MetadataShow full item record
AbstractThe prevalence of overweight and obesity and a growing aging population has resulted in higher incidences of type 2 diabetes (T2D) and cardiovascular disease (CVD). Although risk factors for T2D and CVD have been known for decades, the molecular mechanisms involved in the pathophysiology of these multifaceted diseases and their interrelationship remain unclear. The LDL receptor-related protein 1 (LRP1) is a large endocytic and signaling receptor that is abundantly expressed in several tissues and possesses diverse biological functions, including chylomicron remnant clearance, involvement in insulin signaling and glucose homeostasis, modulation of the inflammatory response, atheroprotection, and maintenance of vascular integrity. We hypothesized that LRP1 may serve as a molecular link between metabolic processes and CVD development and employed tissue-specific LRP1 knockout mouse models to identify potential molecular mechanisms. Studies performed on macrophage-specific LRP1-deficient mice generated on an LDL receptor knockout background (LDLR-/-; macLRP1-/-) and challenged with a Western diet revealed that LRP1 expression in macrophages promotes hepatic inflammation and the development of glucose intolerance and insulin resistance by modulating Wnt signaling. Interestingly, studies performed on smooth muscle-specific LRP1-deficient (smLRP1-/-) mice identified a novel and critical role for LRP1 in modulating vascular smooth muscle cell (VSMC) contraction by regulating calcium signaling events. These results uncovered a potential mechanism by which LRP1 protects against aneurysm development. Studies performed on VSMCs isolated from an aneurysm patient, who also contains two heterozygous missense mutations within the LRP1 gene, showed dysregulation of the TGF-β and p53 signaling pathways. These results provide further biological evidence supporting the association of LRP1 with aortic aneurysms. The role of LRP1 in vascular remodeling was also investigated by inducing remodeling in smLRP1-/- mice using the carotid artery ligation model. Our results suggest that LRP1 protects against excessive vascular remodeling by modulating angiotensin II-mediated signaling. Taken together, this work reveals the complex roles of LRP1 in various tissues and provides evidence supporting LRP1 as a critical molecule that integrates metabolic processes with inflammation and vascular disease.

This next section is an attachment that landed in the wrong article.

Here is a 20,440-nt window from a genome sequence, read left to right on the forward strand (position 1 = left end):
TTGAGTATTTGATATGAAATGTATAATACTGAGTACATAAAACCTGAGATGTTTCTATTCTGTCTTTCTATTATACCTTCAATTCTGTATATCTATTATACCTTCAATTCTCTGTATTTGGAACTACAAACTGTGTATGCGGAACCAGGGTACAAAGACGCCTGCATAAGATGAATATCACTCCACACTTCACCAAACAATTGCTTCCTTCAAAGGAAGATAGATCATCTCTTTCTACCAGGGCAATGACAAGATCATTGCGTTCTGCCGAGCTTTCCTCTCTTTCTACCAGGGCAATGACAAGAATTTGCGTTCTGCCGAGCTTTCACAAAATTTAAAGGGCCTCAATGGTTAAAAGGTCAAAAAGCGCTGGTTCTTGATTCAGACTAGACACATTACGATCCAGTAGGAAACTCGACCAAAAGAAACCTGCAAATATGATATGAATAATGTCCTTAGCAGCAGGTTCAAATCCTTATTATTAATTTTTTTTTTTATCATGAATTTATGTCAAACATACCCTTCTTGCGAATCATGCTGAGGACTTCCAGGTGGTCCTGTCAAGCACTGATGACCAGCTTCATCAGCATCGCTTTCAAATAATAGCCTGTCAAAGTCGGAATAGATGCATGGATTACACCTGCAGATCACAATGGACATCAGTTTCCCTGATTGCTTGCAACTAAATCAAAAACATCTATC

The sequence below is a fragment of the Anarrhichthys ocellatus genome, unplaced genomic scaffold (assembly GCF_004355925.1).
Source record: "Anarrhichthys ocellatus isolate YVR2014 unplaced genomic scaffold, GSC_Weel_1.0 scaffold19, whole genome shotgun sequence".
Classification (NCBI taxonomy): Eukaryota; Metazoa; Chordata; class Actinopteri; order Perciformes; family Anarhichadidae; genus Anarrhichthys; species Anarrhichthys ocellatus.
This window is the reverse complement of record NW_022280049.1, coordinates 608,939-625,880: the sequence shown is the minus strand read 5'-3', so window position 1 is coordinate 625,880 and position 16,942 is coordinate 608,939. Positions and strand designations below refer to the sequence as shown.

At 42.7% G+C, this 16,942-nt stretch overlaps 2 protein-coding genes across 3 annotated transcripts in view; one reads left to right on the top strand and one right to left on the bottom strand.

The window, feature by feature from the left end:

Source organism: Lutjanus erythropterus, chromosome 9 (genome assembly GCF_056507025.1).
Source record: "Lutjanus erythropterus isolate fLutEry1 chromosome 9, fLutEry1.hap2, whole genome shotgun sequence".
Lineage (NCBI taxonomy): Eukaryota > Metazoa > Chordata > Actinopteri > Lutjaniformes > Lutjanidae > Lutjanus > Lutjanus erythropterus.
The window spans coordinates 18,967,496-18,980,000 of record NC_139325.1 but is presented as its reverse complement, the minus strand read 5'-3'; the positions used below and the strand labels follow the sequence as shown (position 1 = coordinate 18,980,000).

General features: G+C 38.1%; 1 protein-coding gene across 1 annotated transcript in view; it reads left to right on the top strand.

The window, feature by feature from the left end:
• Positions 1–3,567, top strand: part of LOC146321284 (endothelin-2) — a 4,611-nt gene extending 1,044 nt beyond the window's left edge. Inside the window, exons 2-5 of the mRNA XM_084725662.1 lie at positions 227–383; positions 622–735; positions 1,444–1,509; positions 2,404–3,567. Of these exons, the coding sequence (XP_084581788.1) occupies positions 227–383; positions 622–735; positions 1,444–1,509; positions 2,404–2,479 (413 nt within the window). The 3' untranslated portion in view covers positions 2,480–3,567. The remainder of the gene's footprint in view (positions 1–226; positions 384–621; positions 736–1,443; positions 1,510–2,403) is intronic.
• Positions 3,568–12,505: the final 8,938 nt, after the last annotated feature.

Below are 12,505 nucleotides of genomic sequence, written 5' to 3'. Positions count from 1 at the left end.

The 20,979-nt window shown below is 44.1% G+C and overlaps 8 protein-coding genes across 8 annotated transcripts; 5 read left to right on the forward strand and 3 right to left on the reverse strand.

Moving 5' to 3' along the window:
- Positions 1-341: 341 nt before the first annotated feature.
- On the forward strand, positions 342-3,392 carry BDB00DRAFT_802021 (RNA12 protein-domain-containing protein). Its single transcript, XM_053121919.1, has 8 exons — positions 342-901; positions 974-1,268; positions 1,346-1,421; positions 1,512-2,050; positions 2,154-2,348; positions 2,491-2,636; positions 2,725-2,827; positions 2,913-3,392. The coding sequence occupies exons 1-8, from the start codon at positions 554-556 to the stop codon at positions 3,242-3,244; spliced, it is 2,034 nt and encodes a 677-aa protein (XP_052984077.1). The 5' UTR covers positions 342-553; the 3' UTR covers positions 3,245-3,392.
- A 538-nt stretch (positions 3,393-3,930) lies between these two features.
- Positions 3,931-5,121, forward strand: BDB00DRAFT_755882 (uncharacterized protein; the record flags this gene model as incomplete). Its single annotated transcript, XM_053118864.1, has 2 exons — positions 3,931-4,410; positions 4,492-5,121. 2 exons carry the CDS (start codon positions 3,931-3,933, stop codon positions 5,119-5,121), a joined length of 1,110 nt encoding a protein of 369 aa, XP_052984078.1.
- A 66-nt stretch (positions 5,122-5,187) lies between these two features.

University of Maryland, Baltimore
Aortic Aneurysm, Abdominal
LDL-Receptor Related Proteins